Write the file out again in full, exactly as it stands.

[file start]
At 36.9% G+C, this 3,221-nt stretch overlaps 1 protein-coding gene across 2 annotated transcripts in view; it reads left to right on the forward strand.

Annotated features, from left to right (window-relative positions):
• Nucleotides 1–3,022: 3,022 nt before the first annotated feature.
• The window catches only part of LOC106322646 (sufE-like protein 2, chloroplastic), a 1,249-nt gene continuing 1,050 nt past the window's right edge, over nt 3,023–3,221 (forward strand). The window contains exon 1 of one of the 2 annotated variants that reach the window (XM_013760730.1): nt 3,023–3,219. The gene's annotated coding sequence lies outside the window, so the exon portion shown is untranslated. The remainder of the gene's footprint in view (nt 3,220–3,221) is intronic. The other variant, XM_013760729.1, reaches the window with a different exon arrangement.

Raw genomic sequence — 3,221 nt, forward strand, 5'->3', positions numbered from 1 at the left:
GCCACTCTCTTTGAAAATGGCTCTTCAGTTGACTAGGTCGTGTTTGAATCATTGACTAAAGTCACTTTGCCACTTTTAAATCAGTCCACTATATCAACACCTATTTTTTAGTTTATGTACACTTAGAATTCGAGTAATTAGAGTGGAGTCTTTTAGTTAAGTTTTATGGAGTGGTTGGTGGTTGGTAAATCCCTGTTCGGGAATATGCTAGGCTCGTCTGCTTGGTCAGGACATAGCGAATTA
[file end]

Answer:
At 36.9% G+C, this 3,221-nt stretch overlaps 1 protein-coding gene across 2 annotated transcripts in view; it reads left to right on the forward strand.

Annotated features, from left to right (window-relative positions):
• Nucleotides 1–3,022: 3,022 nt before the first annotated feature.
• The window catches only part of LOC106322646 (sufE-like protein 2, chloroplastic), a 1,249-nt gene continuing 1,050 nt past the window's right edge, over nt 3,023–3,221 (forward strand). The window contains exon 1 of one of the 2 annotated variants that reach the window (XM_013760730.1): nt 3,023–3,219. The gene's annotated coding sequence lies outside the window, so the exon portion shown is untranslated. The remainder of the gene's footprint in view (nt 3,220–3,221) is intronic. The other variant, XM_013760729.1, reaches the window with a different exon arrangement.

Raw genomic sequence — 3,221 nt, forward strand, 5'->3', positions numbered from 1 at the left:
GCCACTCTCTTTGAAAATGGCTCTTCAGTTGACTAGGTCGTGTTTGAATCATTGACTAAAGTCACTTTGCCACTTTTAAATCAGTCCACTATATCAACACCTATTTTTTAGTTTATGTACACTTAGAATTCGAGTAATTAGAGTGGAGTCTTTTAGTTAAGTTTTATGGAGTGGTTGGTGGTTGGTAAATCCCTGTTCGGGAATATGCTAGGCTCGTCTGCTTGGTCAGGACATAGCGAATTA